Reference : Co-producing evidence: Ethnographic inquiry of a "wild" search for causation
Scientific congresses and symposiums : Unpublished conference/Abstract
Social & behavioral sciences, psychology : Multidisciplinary, general & others
Social & behavioral sciences, psychology : Anthropology
Social & behavioral sciences, psychology : Sociology & social sciences
http://hdl.handle.net/2268/201483
Co-producing evidence: Ethnographic inquiry of a "wild" search for causation
English
Duysens, Fanny mailto [Université de Liège > Département de science politique > Anal. et éval. des politiques publ.-Méthod. de sc. politique >]
3-Sep-2016
No
International
4S/EASST Conference BCN-2016: Science and technology by other means. Exploring collectives, spaces and futures
31/08-03/09/2016
4S/EASST
Barcelona
Spain
[en] Patients' organizations ; Genetic disorder ; Wild research ; Science and Technology Studies ; Anthropology of Health and Disease ; Ethnographic fieldwork
[en] Drawing on a multi-sited ethnography which explores the field of patients’ organizations (POs) concerned with genetic disorders within the Belgian context, this communication is interested in some knowledge-related collaboration between POs and scientific and medical experts, or “wild research” projects (Callon & Rabeharisoa, 2003). Especially, it examines an informant's narrative of the "wild" search for causation of the disorder by which his family is concerned and the inherent forms and modalities of knowledge production, circulation and validation. While STS scholars have traditionally seen POs as epistemic communities, they currently point out an increasing engagement in such novel forms of collaboration over the last decades. This leads to the emergence of a certain “evidence-based activism” (EBA) among POs, characterized by a growing articulation of credential and more “experiential” knowledge to define common epistemologies of the conditions they are concerned with. The springs of this articulation remain to be explored. Thus, the aim is to flesh out the recent concept of EBA, to empirically question what it covers, and how new biomedical knowledge is generated by “evidence activists”. Rather than provoking “radical openings in technoscientific practice”, our observations show a continuous co-production of knowledge taking place within POs engaged in EBA. So, this paper will take stock of these transformations and envisage the affordances and blind spots for STS of the use of new concepts such as EBA.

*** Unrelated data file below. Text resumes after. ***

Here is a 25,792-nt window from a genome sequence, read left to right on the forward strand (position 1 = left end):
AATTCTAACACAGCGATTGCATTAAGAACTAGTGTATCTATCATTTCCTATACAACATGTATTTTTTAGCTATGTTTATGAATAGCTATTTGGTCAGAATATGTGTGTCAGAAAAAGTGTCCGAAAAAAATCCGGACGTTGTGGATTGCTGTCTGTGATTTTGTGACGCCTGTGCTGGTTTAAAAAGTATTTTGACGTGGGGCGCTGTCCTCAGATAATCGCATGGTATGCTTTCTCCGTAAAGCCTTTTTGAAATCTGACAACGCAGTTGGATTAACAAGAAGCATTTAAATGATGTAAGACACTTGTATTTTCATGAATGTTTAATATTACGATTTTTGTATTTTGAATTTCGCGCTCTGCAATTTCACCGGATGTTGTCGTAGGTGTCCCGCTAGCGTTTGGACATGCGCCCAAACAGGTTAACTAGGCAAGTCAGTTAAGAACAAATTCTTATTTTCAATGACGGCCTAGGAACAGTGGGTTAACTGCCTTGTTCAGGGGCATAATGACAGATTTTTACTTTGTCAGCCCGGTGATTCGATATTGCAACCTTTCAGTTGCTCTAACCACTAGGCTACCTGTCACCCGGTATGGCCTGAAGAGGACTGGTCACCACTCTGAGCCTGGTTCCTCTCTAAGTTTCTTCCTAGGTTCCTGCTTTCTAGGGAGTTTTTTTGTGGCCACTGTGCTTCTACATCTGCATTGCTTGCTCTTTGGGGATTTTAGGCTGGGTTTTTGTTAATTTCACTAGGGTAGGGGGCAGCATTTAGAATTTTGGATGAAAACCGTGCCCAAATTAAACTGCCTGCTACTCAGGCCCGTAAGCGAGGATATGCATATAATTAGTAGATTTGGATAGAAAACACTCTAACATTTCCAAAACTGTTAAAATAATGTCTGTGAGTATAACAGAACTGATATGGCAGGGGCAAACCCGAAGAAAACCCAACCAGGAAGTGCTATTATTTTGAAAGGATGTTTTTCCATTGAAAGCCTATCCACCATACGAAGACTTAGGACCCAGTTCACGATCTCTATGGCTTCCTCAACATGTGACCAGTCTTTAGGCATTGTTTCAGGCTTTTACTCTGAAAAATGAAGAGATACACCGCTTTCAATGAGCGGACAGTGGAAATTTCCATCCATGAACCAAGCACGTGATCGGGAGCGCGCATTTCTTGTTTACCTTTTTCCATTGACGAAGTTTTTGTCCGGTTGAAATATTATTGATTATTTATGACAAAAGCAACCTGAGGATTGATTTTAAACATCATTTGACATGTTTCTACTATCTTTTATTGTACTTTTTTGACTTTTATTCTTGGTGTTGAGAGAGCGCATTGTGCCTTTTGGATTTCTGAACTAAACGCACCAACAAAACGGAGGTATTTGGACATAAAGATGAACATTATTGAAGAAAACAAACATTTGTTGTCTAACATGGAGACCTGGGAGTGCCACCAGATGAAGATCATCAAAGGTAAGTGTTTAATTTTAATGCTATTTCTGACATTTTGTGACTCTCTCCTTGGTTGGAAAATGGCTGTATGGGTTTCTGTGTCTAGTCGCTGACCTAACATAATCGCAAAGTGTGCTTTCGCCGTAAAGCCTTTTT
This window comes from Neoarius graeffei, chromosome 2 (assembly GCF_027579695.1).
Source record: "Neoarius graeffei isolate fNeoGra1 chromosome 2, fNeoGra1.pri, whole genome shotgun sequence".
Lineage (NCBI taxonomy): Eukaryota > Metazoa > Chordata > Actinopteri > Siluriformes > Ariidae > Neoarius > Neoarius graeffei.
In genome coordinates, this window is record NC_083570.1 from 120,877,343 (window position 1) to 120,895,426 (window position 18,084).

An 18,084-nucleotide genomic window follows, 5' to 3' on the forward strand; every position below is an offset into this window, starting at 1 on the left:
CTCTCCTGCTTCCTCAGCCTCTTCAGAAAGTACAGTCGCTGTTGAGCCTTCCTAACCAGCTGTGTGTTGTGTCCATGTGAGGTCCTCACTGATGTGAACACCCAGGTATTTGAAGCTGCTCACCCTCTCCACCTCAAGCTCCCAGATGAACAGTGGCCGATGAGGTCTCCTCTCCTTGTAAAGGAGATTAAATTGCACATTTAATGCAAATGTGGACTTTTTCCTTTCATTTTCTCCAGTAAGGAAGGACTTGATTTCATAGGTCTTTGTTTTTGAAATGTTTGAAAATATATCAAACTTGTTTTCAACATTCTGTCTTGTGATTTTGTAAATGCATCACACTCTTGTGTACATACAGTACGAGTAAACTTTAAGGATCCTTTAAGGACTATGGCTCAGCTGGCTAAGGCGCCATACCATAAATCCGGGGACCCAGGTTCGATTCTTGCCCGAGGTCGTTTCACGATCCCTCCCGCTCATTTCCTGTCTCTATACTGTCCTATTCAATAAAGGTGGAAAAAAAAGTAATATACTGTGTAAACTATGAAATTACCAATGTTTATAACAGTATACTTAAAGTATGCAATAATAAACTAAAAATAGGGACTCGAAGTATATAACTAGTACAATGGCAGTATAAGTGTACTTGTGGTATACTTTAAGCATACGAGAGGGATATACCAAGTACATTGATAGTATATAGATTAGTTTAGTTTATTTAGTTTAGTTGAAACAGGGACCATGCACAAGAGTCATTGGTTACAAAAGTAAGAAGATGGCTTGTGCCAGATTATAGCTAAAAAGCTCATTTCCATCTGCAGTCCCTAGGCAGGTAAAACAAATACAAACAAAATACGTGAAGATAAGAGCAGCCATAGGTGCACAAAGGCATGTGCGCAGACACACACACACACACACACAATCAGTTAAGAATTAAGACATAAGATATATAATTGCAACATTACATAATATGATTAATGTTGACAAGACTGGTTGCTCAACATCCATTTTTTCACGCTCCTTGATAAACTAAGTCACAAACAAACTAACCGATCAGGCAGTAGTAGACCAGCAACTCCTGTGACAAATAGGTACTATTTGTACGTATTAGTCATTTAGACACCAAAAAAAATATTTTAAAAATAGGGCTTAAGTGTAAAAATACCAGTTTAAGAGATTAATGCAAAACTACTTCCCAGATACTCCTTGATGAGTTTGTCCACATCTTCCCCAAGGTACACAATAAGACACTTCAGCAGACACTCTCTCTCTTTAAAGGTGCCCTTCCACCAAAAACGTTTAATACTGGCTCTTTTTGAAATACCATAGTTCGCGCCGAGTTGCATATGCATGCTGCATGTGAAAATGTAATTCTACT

Researchers
http://hdl.handle.net/2268/201483

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